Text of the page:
But my hope in these past few months has been that those who know me might have picked up on a prophetic principle at work here. Could it be that Kerry, as a prophetic ministry, might have been communicating the word of the Lord to us, even though he never "said" so? Think about Ezekial and Isaiah and remember that they lived what they had heard long before they proclaimed the word of the Lord. One of my mentors taught me long ago that "the prophets of old always put legs on what they believed before they spoke what they heard".

Truth be told, I have been researching, exploring and endeavouring to live what I believe I am hearing the Holy Spirit saying to the church at this time. The trouble is, He’s saying it in such an emphatic whisper that few, in the busyness of their schedules, seem able to hear it. Now, I’m sure He’s saying plenty of other things, but I am convicted that this is at least my "part" of a prophetic whole that God is trying to communicate to us. But sadly, in so many cases, we are failing to hear. Even worse, we are not wanting to hear, because what is being said by the Holy Spirit is so "outside our box".

Regardless, it seems that at least one church is starting to pick up on what God is saying, even though they’ve heard it from an unlikely source. I just thank God that their response to what they’ve learned seems so wise, at least at this point in the game. The church I’m talking about is Willow Creek Community Church. Yep, Bill Hybels’ church.

So, as mentioned earlier the following is a reprint of a post written by Peter Matthews, the Vicar of St Patrick’s Anglican Church in Lexington, Kentucky, better known as "Guitar Priest".

PLEASE, read on. I believe you’ll be glad you did.

Willow Creek Moves from Programs to Practices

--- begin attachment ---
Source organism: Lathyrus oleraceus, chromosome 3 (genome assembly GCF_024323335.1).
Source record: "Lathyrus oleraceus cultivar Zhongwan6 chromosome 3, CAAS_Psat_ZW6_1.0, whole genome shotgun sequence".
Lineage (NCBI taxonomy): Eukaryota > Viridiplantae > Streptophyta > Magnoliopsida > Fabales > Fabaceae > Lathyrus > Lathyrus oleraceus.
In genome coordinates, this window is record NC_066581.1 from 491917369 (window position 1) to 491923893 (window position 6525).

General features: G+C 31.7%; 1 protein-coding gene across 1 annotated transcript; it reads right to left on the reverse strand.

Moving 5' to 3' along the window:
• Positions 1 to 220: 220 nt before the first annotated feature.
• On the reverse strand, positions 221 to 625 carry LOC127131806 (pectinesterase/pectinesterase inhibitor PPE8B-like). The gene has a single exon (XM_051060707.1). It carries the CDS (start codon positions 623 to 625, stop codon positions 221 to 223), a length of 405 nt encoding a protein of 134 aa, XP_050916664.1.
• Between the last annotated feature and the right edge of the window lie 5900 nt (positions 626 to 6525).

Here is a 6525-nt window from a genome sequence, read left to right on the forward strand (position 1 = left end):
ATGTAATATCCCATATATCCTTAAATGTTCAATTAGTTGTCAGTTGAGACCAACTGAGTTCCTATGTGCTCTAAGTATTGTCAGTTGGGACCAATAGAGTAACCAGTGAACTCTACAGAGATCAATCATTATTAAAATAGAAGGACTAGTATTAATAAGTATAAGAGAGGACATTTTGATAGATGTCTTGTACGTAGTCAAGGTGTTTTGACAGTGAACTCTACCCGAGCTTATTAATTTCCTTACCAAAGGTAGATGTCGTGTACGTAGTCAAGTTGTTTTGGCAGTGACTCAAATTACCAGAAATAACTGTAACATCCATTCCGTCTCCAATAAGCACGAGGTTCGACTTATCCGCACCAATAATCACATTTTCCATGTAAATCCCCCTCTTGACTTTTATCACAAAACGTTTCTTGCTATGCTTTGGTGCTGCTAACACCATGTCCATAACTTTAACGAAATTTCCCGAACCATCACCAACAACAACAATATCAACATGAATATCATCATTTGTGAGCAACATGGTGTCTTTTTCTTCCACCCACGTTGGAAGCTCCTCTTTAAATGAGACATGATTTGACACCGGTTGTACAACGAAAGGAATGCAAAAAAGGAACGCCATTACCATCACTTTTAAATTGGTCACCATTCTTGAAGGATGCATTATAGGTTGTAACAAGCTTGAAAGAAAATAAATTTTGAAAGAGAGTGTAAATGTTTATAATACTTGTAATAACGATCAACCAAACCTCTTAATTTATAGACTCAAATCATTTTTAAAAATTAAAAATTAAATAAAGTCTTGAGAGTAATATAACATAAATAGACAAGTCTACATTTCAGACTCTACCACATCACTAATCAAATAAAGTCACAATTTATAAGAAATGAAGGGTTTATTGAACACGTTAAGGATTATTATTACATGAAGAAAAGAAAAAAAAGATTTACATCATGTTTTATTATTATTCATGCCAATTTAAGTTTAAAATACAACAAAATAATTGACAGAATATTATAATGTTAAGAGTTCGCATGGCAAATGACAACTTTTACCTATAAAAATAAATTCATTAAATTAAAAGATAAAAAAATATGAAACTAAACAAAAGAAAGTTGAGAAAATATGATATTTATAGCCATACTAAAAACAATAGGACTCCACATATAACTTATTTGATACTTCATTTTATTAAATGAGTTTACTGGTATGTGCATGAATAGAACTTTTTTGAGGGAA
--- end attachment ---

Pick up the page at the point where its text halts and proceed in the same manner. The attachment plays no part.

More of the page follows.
Something has happened at Willow Creek Community Church that will shake the Church world. Willow Creek has discovered after 3 years of research that programs do not develop fully devoted disciples of Jesus Christ.


Here is what they say:

…increasing levels of participation in these sets of activities [church programs] does NOT predict whether someone’s becoming more of a disciple of Christ. It does NOT predict whether they love God more or they love people more.

Chuck Warnock at Confessions of a Small Church Pastor writes:

Here’s the backstory: Greg Hawkins, exec pastor at Willow Creek, surveyed Willow Creek members to determine the effectiveness of WC’s programs — small groups, worship, service groups, etc. Participants had four choices to describe their spiritual lives:

Exploring — not yet Christians, but interested.
Growing — new Christians and growing in faith.
Close to Christ.
Centered in Christ.

The survey results produced what Bill Hybels calls “the wake up call of my adult life” –
Survey Says: After a person left Stages 1 & 2, church programs did not help them love God or love people more. And, to make matters worse, people in Stages 3 & 4 said they wanted to “be fed.” Some even left Willow Creek altogether.

Conclusion: Church programs are helpful initially for new and growing Christians, but as people mature in their faith church programs are inadequate and ineffective. (Watch the videos and look at Willow Creek’s new REVEAL website for their next move.)

Watch the entire 13-minute segment with Greg Hawkins here, and Bill Hybels comments here

You have got to watch these videos.

BTW — the key thing Willow Creek is implementing is personal spiritual plans that help each person identify a set of practices that move them forward in their spiritual lives. Hmm…



A Final Note from Kerry:
This is truly one of the single most encouraging stories I have read in the last five years of my journey. Upon watching the full 13 minute version of Greg Hawkins’ presentation, I was moved to tears to think that the very things I have seen in the Spirit and have been believing for God to change in the contemporary church, are finally happening .. and on such a grand scale. Pray for Willow Creek! They’ll need all the help and protection they can get to make this transition complete and intact.